Editor’s Note: Dave “Dr. Shock” Becker is a host on Horror Movie Podcast and the Land of the Creeps horror podcast. He is also the mastermind behind DVDInfatuation.com, a movie review blog where he is watching and posting one review every day until he reaches at least 2,500 movie reviews. Follow Doc on Twitter: @DVDinfatuation.
Ingmar Bergman, believed by many to be one of the greatest filmmakers of all time, was only a boy when he first saw The Phantom Carriage, a 1921 fantasy / horror movie directed by his idol, Victor Sjöström. Yet, despite his age, this picture would have a lasting impact on the future director.
“It completely overwhelmed me,” Bergman said when speaking of the film during a 1981 interview, adding that it left him “shaken to the core.” The themes of death and redemption, which figured prominently in Sjöström’s movie, would resonate with Bergman throughout his career, making their way into some of his best works, including The Virgin Spring, The Seventh Seal, and Cries and Whispers.
And while I don’t believe for a minute that The Phantom Carriage was, in all cases, his primary influence (Bergman’s strict religious upbringing, along with his well-documented obsession with death and the afterlife, held more sway over him and his movies than anything else), it’s easy to see why he considered this silent film “an all-encompassing emotional experience.”
It’s New Year’s Eve, and Salvation Army nurse Edit (Astrid Holm) is on her death bed. Realizing she has little time left, she asks to see David Holm, a drunk vagrant played by the film’s director, Victor Sjöström. Yet when told that the kindly nurse has called for him, David refuses to come, leading to a fight that ultimately costs him his life.
But a bad night is about to get much worse for the now-deceased David; because he died moments before the stroke of midnight, he must spend the next year as the driver of the Phantom Carriage, which collects the souls of the dead and transports them to the afterlife.
Before turning the reins over to him, the current driver, Georges (Tore Svennberg), shows David the error of his ways, including how his bad decisions have affected those closest to him.
While the story itself (i.e., the last man to die before year’s end takes on the role of Death for the next 365 days), is definitely interesting, it’s the manner in which Sjöström tells it that makes The Phantom Carriage such a powerful experience.
Relying on a series of flashbacks that detail how the lead character, David, went from a family man with a wife (Hilda Borgström) and two young children to a hopeless alcoholic, we see not only his decline, but the negative impact he’s had on family and friends. Years earlier, while in jail for drunken disobedience, David learned that his beloved brother (Einar Axelsson), who’d looked up to him ever since they were kids, accidentally killed a man in a drunken brawl, and as a result, was facing a long prison sentence.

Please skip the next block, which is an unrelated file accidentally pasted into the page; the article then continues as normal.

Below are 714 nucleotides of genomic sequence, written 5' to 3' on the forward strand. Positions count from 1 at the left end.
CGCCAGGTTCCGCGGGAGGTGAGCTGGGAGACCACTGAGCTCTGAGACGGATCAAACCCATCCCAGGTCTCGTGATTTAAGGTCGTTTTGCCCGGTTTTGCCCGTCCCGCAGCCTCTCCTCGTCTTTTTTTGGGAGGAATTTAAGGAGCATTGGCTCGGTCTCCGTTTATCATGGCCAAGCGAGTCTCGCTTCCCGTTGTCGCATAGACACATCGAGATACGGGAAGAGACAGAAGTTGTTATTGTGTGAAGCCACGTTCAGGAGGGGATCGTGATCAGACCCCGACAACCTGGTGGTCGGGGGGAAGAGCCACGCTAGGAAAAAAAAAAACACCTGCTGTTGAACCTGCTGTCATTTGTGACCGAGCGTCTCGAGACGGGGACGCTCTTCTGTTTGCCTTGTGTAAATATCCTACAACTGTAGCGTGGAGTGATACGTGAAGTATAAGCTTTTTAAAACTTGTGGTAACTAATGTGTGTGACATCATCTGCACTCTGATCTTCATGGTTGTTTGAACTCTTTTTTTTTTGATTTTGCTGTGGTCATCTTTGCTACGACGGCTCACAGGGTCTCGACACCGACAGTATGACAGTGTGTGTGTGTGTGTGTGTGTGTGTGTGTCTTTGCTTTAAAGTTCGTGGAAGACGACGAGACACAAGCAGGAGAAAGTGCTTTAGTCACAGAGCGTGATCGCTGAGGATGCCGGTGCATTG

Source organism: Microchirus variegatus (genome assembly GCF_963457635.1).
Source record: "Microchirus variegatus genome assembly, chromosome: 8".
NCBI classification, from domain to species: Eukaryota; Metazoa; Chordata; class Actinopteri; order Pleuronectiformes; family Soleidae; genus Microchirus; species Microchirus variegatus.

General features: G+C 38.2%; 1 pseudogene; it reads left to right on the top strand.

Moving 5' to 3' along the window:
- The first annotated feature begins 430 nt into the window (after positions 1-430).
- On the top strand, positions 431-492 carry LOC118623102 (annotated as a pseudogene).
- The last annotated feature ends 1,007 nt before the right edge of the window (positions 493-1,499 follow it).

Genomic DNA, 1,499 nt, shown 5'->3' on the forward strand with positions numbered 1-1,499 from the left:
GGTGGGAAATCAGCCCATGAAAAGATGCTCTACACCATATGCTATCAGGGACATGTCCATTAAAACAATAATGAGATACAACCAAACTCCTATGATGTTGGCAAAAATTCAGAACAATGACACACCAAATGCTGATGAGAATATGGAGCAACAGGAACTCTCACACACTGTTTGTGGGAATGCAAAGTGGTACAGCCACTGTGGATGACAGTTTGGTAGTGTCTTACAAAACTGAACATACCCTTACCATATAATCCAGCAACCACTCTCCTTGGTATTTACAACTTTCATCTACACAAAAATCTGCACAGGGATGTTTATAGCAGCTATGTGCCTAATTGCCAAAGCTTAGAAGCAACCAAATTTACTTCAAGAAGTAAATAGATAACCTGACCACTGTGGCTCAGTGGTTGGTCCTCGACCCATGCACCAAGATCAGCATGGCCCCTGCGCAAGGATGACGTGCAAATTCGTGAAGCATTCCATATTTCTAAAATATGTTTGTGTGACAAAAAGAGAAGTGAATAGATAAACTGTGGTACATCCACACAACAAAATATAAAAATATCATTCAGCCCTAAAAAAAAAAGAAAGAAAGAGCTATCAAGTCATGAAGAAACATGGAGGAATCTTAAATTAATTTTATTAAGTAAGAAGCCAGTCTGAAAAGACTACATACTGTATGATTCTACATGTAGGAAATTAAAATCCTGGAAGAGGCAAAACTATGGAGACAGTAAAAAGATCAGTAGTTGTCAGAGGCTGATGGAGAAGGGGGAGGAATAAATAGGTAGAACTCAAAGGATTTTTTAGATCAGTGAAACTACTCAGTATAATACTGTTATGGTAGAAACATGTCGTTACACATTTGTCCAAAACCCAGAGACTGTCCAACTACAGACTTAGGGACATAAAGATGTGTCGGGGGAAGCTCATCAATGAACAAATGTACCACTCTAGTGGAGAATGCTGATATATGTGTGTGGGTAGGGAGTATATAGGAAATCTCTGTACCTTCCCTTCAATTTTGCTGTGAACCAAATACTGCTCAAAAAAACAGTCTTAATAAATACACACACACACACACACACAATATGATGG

Sjöström gives a compelling, heartfelt performance as the film’s lead (after hearing of his brother’s fate, David breaks down, a scene so poignant it will likely bring tears to your eyes), successfully conveying the character’s tender side, as well as his mean streak (in one flashback, David spends the night in a Salvation Army bed, and as he sleeps, Nurse Edit mends his dirty, germ-filled coat. The next morning, David, angry at all women because his wife just left him, tears out the patches that Edit had sewn into his jacket, making sure he does so while she’s watching).
In addition to its well-told story, The Phantom Carriage features some impressive special effects. In one early scene, where David (and the audience) first hears about the legend of the Phantom Carriage, Sjöström and his cameraman Julius Jaenzon utilize double exposures to make it look as if the carriage and its driver are transparent spirits, traveling unnoticed among the living (not bound by the elements, the carriage even rolls out into the middle of the sea to gather the soul of a young man who’s drowned).
Though based on the 1912 novel, Thy Soul Shall Bear Witness, by Nobel prize-winning author Selma Lagerlöf, The Phantom Carriage also has quite a bit in common with Charles Dickens’ A Christmas Carol (a spirit guides a sinner through key moments from his past, showing him the mistakes he’s made). And like that classic Holiday tale, Sjöström’s film is both an effective ghost story and a moving, dramatic portrait of a man whose life has gone very, very wrong.”
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